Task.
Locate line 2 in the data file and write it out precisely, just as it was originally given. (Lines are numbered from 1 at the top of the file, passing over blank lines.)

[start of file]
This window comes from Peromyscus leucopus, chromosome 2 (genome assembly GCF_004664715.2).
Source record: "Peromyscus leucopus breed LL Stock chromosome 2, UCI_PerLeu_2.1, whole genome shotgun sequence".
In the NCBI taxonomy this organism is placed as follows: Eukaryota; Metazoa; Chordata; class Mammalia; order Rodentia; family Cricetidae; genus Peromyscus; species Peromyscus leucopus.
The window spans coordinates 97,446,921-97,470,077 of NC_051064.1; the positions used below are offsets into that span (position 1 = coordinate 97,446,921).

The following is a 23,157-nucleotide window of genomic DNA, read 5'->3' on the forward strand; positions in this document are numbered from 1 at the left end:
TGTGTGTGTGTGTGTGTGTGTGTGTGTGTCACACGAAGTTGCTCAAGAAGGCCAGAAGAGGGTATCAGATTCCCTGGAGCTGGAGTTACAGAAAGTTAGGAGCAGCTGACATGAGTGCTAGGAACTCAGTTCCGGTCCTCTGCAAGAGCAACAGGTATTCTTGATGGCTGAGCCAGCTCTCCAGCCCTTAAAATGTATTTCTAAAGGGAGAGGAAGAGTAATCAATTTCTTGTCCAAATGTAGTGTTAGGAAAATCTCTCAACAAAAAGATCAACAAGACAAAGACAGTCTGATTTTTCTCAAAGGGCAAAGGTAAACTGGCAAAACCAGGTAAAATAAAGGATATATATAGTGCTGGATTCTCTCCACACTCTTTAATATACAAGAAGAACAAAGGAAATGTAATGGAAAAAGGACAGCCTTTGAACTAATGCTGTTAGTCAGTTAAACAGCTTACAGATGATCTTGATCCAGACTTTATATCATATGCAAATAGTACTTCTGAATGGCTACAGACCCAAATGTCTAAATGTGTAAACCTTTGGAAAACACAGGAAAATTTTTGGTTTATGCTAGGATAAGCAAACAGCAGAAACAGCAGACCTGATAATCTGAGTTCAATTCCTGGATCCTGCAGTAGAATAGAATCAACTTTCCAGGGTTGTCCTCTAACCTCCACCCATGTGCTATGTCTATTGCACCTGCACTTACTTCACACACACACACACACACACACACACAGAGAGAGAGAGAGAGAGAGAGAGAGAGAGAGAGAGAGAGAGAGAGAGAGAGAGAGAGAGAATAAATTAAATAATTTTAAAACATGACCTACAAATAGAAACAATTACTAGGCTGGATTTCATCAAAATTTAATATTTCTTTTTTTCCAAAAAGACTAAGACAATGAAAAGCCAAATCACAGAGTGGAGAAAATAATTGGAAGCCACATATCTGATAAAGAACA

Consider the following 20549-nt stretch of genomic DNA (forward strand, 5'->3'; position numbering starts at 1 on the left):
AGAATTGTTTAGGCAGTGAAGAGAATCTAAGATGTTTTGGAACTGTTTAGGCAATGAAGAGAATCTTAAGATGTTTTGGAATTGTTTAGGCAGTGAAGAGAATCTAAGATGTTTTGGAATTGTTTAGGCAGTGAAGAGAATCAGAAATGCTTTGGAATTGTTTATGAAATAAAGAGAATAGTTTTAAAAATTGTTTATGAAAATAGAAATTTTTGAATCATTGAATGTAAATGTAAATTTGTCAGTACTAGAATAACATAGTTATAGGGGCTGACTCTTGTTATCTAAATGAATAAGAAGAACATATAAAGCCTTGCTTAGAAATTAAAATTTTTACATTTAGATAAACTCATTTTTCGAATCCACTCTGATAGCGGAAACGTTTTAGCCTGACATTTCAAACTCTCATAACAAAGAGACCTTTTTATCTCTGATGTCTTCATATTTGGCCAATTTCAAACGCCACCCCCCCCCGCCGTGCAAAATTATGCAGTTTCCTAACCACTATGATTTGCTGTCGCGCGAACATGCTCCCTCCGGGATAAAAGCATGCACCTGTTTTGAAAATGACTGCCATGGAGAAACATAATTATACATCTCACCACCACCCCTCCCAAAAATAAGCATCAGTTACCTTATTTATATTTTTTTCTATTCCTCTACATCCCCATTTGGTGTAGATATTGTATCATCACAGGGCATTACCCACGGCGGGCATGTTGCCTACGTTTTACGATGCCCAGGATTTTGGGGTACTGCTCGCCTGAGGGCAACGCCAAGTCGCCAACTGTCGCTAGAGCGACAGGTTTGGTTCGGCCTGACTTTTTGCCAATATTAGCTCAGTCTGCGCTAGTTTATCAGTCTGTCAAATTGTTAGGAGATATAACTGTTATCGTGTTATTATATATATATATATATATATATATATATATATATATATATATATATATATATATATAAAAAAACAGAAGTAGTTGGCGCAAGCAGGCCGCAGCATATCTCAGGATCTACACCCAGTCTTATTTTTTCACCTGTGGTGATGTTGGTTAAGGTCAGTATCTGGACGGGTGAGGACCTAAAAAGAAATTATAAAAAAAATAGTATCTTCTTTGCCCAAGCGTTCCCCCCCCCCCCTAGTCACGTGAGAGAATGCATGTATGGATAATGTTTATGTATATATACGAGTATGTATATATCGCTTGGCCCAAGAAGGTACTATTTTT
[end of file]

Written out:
Source record: "Peromyscus leucopus breed LL Stock chromosome 2, UCI_PerLeu_2.1, whole genome shotgun sequence".